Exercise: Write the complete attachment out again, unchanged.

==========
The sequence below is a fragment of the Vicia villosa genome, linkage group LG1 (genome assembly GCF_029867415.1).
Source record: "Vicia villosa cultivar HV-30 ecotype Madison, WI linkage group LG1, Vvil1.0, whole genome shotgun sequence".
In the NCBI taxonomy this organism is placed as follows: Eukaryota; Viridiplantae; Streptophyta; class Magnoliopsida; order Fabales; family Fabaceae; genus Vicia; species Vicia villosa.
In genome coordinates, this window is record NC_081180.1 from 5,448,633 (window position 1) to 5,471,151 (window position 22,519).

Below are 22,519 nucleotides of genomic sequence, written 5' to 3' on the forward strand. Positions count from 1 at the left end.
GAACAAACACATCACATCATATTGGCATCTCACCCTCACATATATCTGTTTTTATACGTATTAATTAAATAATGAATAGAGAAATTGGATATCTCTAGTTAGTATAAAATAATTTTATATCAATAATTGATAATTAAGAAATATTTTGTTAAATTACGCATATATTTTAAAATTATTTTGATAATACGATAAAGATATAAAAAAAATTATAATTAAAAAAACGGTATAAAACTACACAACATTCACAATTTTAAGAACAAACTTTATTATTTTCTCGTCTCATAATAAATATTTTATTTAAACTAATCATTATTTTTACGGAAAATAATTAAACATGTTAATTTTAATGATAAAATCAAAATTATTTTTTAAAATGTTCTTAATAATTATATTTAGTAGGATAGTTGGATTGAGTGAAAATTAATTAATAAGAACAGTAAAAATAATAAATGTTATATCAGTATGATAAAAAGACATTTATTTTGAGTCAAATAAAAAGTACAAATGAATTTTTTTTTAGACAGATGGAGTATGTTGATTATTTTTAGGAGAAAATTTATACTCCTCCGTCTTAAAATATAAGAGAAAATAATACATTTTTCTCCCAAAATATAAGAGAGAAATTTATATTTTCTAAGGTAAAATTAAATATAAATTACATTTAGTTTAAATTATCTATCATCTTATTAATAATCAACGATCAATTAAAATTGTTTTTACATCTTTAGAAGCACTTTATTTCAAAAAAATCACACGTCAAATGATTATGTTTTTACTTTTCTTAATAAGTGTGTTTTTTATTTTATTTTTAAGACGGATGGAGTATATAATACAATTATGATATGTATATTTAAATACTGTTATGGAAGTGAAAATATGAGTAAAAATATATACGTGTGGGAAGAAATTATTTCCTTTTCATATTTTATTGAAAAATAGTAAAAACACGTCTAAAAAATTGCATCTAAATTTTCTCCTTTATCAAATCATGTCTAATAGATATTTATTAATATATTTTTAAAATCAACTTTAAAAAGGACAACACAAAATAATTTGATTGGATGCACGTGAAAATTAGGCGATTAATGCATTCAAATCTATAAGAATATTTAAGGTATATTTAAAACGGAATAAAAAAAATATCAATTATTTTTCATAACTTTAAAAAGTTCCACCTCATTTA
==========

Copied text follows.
The sequence below is a fragment of the Vicia villosa genome, linkage group LG1 (genome assembly GCF_029867415.1).
Source record: "Vicia villosa cultivar HV-30 ecotype Madison, WI linkage group LG1, Vvil1.0, whole genome shotgun sequence".
In the NCBI taxonomy this organism is placed as follows: Eukaryota; Viridiplantae; Streptophyta; class Magnoliopsida; order Fabales; family Fabaceae; genus Vicia; species Vicia villosa.
In genome coordinates, this window is record NC_081180.1 from 5,448,633 (window position 1) to 5,471,151 (window position 22,519).

Below are 22,519 nucleotides of genomic sequence, written 5' to 3' on the forward strand. Positions count from 1 at the left end.
GAACAAACACATCACATCATATTGGCATCTCACCCTCACATATATCTGTTTTTATACGTATTAATTAAATAATGAATAGAGAAATTGGATATCTCTAGTTAGTATAAAATAATTTTATATCAATAATTGATAATTAAGAAATATTTTGTTAAATTACGCATATATTTTAAAATTATTTTGATAATACGATAAAGATATAAAAAAAATTATAATTAAAAAAACGGTATAAAACTACACAACATTCACAATTTTAAGAACAAACTTTATTATTTTCTCGTCTCATAATAAATATTTTATTTAAACTAATCATTATTTTTACGGAAAATAATTAAACATGTTAATTTTAATGATAAAATCAAAATTATTTTTTAAAATGTTCTTAATAATTATATTTAGTAGGATAGTTGGATTGAGTGAAAATTAATTAATAAGAACAGTAAAAATAATAAATGTTATATCAGTATGATAAAAAGACATTTATTTTGAGTCAAATAAAAAGTACAAATGAATTTTTTTTTAGACAGATGGAGTATGTTGATTATTTTTAGGAGAAAATTTATACTCCTCCGTCTTAAAATATAAGAGAAAATAATACATTTTTCTCCCAAAATATAAGAGAGAAATTTATATTTTCTAAGGTAAAATTAAATATAAATTACATTTAGTTTAAATTATCTATCATCTTATTAATAATCAACGATCAATTAAAATTGTTTTTACATCTTTAGAAGCACTTTATTTCAAAAAAATCACACGTCAAATGATTATGTTTTTACTTTTCTTAATAAGTGTGTTTTTTATTTTATTTTTAAGACGGATGGAGTATATAATACAATTATGATATGTATATTTAAATACTGTTATGGAAGTGAAAATATGAGTAAAAATATATACGTGTGGGAAGAAATTATTTCCTTTTCATATTTTATTGAAAAATAGTAAAAACACGTCTAAAAAATTGCATCTAAATTTTCTCCTTTATCAAATCATGTCTAATAGATATTTATTAATATATTTTTAAAATCAACTTTAAAAAGGACAACACAAAATAATTTGATTGGATGCACGTGAAAATTAGGCGATTAATGCATTCAAATCTATAAGAATATTTAAGGTATATTTAAAACGGAATAAAAAAAATATCAATTATTTTTCATAACTTTAAAAAGTTCCACCTCATTTA